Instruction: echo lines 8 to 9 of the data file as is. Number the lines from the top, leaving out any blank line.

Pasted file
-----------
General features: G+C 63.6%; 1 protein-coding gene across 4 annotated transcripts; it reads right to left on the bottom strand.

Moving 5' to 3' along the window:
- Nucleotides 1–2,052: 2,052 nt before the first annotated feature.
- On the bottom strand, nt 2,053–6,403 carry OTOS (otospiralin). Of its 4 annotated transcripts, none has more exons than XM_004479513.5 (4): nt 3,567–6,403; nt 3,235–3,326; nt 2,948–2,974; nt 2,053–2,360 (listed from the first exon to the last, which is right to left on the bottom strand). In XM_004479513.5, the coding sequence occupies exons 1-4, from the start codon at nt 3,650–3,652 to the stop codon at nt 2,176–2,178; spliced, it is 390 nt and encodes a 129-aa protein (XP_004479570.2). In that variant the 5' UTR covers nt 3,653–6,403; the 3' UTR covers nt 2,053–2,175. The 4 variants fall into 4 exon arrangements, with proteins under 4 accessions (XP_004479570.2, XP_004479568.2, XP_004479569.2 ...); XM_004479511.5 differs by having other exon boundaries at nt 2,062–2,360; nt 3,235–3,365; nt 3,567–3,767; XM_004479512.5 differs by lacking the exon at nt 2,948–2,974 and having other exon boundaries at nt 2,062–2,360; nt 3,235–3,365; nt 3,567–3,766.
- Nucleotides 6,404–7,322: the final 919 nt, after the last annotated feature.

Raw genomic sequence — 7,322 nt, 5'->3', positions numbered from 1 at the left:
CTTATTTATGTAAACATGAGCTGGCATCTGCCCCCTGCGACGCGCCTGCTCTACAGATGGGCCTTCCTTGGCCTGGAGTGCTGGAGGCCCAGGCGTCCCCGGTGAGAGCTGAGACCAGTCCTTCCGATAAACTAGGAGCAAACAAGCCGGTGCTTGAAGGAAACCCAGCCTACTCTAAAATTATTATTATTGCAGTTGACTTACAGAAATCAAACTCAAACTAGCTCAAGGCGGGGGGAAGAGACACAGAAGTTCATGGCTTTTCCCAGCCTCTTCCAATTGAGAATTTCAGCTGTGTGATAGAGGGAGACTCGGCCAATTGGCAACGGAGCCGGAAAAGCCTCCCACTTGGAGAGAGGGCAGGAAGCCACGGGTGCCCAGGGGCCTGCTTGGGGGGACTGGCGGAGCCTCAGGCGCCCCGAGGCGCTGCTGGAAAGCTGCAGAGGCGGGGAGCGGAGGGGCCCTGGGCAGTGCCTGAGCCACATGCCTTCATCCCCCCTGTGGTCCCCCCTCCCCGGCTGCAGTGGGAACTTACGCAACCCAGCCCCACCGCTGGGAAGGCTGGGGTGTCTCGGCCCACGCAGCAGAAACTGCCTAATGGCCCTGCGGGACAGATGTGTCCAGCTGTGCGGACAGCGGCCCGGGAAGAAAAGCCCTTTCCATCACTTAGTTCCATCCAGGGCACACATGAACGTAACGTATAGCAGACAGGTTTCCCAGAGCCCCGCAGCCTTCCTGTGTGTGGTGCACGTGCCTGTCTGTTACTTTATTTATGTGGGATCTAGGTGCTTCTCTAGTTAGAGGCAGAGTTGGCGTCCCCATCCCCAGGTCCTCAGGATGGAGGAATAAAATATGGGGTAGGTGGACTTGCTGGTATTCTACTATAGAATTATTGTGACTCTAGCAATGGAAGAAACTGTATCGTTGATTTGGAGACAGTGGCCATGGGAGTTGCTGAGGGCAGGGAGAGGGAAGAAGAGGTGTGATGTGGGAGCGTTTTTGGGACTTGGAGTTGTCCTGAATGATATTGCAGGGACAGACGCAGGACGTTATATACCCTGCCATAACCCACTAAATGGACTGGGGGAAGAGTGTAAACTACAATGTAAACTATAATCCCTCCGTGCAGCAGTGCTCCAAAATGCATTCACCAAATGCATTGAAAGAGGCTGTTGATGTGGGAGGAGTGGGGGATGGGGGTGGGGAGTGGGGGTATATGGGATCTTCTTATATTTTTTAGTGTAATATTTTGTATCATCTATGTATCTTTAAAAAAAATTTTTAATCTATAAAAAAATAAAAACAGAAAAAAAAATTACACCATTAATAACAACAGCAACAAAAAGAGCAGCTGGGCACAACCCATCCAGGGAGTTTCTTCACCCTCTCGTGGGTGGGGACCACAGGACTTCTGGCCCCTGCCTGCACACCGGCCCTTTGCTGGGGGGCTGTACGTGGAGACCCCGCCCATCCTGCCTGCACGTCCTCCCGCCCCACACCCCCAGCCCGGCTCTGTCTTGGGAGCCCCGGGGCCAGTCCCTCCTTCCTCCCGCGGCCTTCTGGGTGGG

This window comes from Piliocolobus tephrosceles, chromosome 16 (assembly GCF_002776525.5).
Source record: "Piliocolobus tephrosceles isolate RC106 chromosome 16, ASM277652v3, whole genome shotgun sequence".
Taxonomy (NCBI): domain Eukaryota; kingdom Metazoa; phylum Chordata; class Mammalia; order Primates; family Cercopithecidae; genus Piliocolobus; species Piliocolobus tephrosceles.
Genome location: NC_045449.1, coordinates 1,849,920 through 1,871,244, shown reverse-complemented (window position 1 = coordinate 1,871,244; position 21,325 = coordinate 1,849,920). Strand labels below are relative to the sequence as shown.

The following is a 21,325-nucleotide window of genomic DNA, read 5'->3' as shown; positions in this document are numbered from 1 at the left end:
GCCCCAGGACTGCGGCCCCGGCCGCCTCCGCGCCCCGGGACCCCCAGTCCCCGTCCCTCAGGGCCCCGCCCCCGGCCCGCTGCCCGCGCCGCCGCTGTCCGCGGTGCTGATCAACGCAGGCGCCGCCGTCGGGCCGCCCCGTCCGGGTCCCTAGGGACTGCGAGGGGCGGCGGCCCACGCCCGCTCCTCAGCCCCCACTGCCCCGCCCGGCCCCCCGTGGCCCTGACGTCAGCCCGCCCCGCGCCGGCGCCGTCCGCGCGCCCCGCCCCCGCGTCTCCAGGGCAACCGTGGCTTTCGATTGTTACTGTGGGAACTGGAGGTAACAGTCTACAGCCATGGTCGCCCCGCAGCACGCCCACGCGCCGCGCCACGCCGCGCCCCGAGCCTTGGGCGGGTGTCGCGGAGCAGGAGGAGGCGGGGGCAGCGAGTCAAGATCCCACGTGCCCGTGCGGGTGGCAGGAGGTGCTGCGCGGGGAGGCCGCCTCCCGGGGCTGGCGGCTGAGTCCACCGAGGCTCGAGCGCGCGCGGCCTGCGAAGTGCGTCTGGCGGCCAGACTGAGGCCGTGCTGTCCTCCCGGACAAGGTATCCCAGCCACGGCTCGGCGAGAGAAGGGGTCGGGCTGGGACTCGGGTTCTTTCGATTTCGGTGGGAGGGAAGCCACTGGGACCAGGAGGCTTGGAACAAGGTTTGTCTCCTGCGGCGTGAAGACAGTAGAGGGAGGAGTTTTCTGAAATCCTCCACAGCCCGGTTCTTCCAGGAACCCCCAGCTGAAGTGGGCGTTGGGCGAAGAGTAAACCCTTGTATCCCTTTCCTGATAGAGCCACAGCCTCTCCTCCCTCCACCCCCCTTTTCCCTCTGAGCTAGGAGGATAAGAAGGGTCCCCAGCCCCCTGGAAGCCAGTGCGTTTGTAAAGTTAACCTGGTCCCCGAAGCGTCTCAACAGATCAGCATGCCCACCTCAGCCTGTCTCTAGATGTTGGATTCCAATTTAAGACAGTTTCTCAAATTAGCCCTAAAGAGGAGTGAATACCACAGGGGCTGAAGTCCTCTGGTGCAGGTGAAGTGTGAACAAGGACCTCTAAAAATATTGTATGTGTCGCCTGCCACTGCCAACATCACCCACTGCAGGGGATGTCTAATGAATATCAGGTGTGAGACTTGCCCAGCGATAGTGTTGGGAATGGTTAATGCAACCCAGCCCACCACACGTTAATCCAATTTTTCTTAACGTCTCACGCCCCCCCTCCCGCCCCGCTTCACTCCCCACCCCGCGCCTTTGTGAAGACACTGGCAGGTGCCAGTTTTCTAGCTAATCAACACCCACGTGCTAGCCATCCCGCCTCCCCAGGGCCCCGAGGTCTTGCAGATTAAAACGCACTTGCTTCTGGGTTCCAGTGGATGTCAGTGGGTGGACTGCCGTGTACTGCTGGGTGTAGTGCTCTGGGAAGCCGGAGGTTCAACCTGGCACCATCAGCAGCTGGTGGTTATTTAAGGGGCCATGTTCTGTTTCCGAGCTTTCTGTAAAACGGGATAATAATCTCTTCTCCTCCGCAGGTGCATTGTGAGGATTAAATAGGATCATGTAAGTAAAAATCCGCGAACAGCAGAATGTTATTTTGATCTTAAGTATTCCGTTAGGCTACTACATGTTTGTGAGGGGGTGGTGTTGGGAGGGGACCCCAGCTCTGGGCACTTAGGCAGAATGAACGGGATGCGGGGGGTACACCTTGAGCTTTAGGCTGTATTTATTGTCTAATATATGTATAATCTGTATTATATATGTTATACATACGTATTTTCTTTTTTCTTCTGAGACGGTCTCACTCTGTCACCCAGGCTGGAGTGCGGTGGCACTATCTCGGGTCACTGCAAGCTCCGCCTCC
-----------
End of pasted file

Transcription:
This window comes from Piliocolobus tephrosceles, chromosome 16 (assembly GCF_002776525.5).
Source record: "Piliocolobus tephrosceles isolate RC106 chromosome 16, ASM277652v3, whole genome shotgun sequence".